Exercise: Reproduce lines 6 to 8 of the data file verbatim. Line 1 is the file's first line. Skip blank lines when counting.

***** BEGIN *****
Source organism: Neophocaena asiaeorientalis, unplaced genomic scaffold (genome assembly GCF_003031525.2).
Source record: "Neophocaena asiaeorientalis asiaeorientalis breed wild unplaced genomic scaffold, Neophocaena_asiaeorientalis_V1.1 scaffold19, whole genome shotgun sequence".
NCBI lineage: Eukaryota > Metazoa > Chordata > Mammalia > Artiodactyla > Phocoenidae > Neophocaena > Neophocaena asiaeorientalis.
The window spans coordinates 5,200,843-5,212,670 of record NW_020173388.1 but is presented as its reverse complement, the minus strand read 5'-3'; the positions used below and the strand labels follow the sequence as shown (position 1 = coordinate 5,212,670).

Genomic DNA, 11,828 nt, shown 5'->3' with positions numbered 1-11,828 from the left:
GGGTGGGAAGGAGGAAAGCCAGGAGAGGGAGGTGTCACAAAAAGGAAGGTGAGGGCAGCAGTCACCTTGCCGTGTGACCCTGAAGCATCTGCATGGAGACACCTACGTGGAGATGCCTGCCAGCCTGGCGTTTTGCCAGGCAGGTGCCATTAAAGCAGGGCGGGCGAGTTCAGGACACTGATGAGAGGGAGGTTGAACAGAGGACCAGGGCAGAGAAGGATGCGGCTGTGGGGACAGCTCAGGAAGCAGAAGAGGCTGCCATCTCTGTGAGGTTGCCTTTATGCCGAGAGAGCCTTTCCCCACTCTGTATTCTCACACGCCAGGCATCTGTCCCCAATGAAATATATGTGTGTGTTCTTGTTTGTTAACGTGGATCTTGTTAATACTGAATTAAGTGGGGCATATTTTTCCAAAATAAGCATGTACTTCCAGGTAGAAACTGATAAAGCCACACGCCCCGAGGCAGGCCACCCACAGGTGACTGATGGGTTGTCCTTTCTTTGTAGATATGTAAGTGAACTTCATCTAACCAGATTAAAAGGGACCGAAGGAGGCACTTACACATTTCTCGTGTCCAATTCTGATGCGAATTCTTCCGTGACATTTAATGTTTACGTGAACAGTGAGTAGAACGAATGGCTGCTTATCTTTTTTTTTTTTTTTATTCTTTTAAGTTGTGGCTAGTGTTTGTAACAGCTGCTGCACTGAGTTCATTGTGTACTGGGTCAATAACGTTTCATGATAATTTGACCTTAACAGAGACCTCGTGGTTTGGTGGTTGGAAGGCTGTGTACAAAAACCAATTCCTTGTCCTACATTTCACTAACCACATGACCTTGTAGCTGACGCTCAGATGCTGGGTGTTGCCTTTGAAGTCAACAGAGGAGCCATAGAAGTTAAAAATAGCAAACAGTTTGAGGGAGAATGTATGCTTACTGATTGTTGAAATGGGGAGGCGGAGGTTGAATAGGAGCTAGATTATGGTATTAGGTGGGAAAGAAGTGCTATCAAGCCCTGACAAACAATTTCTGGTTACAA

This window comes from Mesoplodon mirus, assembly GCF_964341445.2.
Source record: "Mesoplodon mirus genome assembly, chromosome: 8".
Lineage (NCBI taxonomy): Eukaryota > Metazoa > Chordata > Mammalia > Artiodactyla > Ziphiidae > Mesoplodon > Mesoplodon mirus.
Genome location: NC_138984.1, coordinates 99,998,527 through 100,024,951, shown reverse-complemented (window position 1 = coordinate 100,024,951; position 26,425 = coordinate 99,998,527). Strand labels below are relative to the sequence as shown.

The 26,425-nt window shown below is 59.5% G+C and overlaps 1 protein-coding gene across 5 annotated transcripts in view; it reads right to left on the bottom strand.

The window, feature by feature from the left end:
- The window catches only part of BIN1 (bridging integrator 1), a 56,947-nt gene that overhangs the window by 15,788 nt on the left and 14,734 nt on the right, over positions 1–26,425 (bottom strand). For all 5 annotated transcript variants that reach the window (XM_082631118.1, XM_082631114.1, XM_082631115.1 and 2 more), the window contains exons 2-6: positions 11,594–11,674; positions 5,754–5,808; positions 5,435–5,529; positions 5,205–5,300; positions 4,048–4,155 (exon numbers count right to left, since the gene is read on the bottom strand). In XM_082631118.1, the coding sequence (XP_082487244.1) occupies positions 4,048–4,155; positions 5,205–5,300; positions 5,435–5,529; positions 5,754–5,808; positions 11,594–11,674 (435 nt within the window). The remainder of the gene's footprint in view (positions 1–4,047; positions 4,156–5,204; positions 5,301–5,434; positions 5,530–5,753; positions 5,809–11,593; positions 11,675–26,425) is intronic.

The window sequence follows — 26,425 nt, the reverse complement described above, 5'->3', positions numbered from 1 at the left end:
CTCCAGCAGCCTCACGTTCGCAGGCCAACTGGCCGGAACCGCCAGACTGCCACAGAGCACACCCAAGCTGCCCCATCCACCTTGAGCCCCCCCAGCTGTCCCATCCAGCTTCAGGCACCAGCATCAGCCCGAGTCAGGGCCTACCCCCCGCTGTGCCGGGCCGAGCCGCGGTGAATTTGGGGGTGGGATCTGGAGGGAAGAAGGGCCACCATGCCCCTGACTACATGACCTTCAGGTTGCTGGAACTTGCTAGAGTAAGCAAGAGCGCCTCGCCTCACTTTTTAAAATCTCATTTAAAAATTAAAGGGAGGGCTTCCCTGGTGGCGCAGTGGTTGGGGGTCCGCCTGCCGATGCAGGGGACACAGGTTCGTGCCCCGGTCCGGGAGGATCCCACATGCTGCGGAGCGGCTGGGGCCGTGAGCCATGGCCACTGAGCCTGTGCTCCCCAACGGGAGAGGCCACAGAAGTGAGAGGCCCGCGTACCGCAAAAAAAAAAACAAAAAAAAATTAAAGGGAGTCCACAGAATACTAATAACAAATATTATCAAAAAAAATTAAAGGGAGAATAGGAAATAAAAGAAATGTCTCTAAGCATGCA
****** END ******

GGGTGGGAAGGAGGAAAGCCAGGAGAGGGAGGTGTCACAAAAAGGAAGGTGAGGGCAGCAGTCACCTTGCCGTGTGACCCTGAAGCATCTGCATGGAGACACCTACGTGGAGATGCCTGCCAGCCTGGCGTTTTGCCAGGCAGGTGCCATTAAAGCAGGGCGGGCGAGTTCAGGACACTGATGAGAGGGAGGTTGAACAGAGGACCAGGGCAGAGAAGGATGCGGCTGTGGGGACAGCTCAGGAAGCAGAAGAGGCTGCCATCTCTGTGAGGTTGCCTTTATGCCGAGAGAGCCTTTCCCCACTCTGTATTCTCACACGCCAGGCATCTGTCCCCAATGAAATATATGTGTGTGTTCTTGTTTGTTAACGTGGATCTTGTTAATACTGAATTAAGTGGGGCATATTTTTCCAAAATAAGCATGTACTTCCAGGTAGAAACTGATAAAGCCACACGCCCCGAGGCAGGCCACCCACAGGTGACTGATGGGTTGTCCTTTCTTTGTAGATATGTAAGTGAACTTCATCTAACCAGATTAAAAGGGACCGAAGGAGGCACTTACACATTTCTCGTGTCCAATTCTGATGCGAATTCTTCCGTGACATTTAATGTTTACGTGAACAGTGAGTAGAACGAATGGCTGCTTATCTTTTTTTTTTTTTTTATTCTTTTAAGTTGTGGCTAGTGTTTGTAACAGCTGCTGCACTGAGTTCATTGTGTACTGGGTCAATAACGTTTCATGATAATTTGACCTTAACAGAGACCTCGTGGTTTGGTGGTTGGAAGGCTGTGTACAAAAACCAATTCCTTGTCCTACATTTCACTAACCACATGACCTTGTAGCTGACGCTCAGATGCTGGGTGTTGCCTTTGAAGTCAACAGAGGAGCCATAGAAGTTAAAAATAGCAAACAGTTTGAGGGAGAATGTATGCTTACTGATTGTTGAAATGGGGAGGCGGAGGTTGAATAGGAGCTAGATTATGGTATTAGGTGGGAAAGAAGTGCTATCAAGCCCTGACAAACAATTTCTGGTTACAA

This window comes from Mesoplodon mirus, assembly GCF_964341445.2.
Source record: "Mesoplodon mirus genome assembly, chromosome: 8".